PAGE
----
[This statement from The Brazilian Network of Prostitutes is translated from the original Portuguese and a response to yesterday’s re-release of a drastically altered STI and HIV prevention campaign by the Ministry of Health. This is the most recent in a series of events of censorship of materials produced for and by prostitutes in Brazil. Please see our earlier blog post for more background and the original materials produced and responses from specific sex worker NGOs. Click on the language to download PDF versions in English,Portuguese and Espanhol.]
Against the common good and the general happiness of the nation, the government violates the principles of the Constitution and the Unified Health System
June 7, 2013
The prostitute and sanitary reform movements, which brought about the construction of the Unified Health System (SUS – acronym in Portuguese), have common points in their trajectories: processes of dialogue, creation, and action. As health was transformed into an obligation of the state and right for all – orientated by the principles of universality, equality (without prejudice or privileges of any kind), integrality, decentralization and community participation – the prostitute movement is rooted in denouncing inequality, prejudice, discrimination, and affirming the right to work with dignity, respect and citizenship.
With the government’s decision to first veto and then drastically alter the AIDS campaign supposedly constructed in partnership with prostitutes, we see that 30 years later they are using this social group to affirm what they desire, thereby ignoring the achievements of the social movement and violating diverse democratic principles of the SUS.
First, it violates the principle of community participation. The workshop destined to create the campaign, promoted in March by the STD, AIDS and Viral Hepatitis Department, resulted in materials that highlighted happiness (“I’m happy being a prostitute”), citizenship (“Our biggest dream is that society sees us as citizens”), the fight against violence (“Not accepting people as they are is a form of violence”) and condoms. What did the government do? It ignored all of these elements that have been proven to contribute to prevention and limited itself to incentivizing condom use, as if it was a gesture that is purely objective and mechanic, disassociated from subjectivities, rights and vulnerabilities. It is the “hygienization” of life.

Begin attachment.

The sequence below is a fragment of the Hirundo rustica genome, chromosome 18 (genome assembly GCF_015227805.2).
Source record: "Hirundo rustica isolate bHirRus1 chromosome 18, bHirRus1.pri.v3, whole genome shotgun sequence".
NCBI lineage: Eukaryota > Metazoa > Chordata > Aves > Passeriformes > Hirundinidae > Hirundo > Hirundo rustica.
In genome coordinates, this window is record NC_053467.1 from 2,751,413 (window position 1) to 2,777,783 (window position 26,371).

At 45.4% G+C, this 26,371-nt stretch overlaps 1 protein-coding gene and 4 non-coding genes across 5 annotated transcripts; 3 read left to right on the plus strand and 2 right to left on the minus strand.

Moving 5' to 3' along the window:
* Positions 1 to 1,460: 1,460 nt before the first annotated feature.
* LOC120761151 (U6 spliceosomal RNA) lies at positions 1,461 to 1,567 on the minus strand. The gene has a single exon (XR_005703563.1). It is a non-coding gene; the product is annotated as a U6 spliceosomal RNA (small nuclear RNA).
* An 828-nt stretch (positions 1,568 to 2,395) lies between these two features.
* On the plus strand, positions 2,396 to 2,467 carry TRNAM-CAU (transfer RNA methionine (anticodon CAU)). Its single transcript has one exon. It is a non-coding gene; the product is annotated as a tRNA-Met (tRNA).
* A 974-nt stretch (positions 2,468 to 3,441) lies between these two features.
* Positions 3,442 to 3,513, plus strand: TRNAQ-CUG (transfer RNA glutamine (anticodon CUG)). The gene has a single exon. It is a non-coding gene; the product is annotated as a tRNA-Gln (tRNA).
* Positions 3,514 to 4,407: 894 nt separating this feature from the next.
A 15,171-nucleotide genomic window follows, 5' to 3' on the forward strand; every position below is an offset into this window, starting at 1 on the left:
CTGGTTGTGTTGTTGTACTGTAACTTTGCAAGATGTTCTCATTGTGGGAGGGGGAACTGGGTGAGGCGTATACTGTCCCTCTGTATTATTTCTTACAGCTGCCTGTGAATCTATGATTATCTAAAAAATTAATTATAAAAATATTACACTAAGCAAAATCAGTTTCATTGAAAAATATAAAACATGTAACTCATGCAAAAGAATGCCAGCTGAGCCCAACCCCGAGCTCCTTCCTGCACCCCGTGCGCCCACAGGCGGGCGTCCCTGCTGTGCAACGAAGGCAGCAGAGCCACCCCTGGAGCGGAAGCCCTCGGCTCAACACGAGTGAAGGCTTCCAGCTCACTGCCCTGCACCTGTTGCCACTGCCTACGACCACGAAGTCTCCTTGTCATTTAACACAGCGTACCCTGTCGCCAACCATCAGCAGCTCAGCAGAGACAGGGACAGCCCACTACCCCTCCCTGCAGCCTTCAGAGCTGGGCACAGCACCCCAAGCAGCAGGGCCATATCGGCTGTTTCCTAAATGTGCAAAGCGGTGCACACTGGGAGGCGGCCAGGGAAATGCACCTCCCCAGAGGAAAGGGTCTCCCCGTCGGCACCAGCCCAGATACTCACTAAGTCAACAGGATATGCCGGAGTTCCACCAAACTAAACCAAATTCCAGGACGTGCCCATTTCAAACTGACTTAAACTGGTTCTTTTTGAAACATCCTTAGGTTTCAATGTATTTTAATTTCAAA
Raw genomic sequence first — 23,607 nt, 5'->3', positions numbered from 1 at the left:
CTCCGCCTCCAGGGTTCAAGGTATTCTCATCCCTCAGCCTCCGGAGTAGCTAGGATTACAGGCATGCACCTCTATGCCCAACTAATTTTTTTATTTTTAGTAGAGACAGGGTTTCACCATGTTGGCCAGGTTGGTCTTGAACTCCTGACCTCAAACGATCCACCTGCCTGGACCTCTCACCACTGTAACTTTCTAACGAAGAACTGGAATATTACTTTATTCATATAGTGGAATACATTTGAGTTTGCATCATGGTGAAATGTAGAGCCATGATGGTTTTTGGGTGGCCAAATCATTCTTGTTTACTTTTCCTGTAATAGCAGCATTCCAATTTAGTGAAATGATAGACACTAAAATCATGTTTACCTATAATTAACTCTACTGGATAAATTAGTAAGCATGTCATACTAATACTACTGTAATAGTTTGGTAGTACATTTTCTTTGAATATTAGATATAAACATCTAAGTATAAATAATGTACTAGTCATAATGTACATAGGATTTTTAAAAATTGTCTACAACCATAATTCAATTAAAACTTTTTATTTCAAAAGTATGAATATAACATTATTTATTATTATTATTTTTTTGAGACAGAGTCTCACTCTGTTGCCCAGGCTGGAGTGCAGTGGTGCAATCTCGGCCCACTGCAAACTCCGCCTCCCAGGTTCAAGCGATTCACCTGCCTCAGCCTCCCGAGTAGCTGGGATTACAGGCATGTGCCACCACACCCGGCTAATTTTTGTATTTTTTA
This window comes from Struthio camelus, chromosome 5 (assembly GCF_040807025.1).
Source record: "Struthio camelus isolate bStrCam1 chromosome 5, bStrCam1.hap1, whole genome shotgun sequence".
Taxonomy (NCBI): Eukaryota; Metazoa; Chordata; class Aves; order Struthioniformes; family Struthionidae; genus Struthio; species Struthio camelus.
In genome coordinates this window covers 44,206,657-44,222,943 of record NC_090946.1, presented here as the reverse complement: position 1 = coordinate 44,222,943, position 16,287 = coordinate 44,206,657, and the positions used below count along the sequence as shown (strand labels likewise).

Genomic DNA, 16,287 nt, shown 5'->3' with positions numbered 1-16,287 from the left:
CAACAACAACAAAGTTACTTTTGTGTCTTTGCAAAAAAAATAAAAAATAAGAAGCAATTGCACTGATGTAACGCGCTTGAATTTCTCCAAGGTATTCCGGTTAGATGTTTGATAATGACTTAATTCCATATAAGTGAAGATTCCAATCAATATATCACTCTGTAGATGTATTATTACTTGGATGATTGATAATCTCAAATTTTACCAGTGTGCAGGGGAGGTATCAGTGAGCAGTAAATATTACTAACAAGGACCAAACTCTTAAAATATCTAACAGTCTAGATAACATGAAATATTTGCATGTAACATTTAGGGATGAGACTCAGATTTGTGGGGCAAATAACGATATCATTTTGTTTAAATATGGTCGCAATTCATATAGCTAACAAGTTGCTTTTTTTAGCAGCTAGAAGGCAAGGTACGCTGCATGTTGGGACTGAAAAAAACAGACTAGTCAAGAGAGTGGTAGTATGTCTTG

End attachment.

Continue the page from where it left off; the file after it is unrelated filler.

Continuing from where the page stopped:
Second, by selecting only a determinate message from among those constructed in the workshop, it rejects the principle of equality by denying prostitutes the right to express their dreams, ideas of citizenship and affirm their identity and social visibility. In this sense, they are no longer recognized as citizens and users of the SUS.
Prevention and health promotion actions based on citizenship frameworks should highlight, and also be part of, another principle of Health which was violated – integrality.
Moreover, the government’s actions place them in an arrogant position by only permitting prostitutes to appear as victims or vectors, and as such, subjects without a voice. They only have the right to be saved by the State, which is the provider of the only element (“get your condom at the health center”) that will save them from Aids.
The government’s attitude also reveals an attempt to nurture a moral structure of the family at any cost through their cowardly complicity with a discourse that relegates prostitutes and other “inconvenient” segments to the margins of a certain model of society.
By pronouncing themselves against the text, “I’m happy being a prostitute”, in the beginning, the government also demonstrates arrogance by not believing that a prostitute can be happy and fear that we express desires of happiness that go against this model of society.
And the politicians’ desires? What arrangements are behind these movements? Is there a project for happiness? Why can only they be happy? What is the price to be paid by prostitutes? Our bodies, desires and lives are what are paying the prices of political agreements and party negotiations. This is the cost of the censorship and cutting off dialogue.
Here, we’ll stay, happy with our profession and believing that we shouldn’t live with violence and discrimination, and need to be respected for our choices as citizens. We insist that the government assume, with courage, the construction of policies based on constitutional principles for the entire population, independent of sexual orientation, gender identity or profession.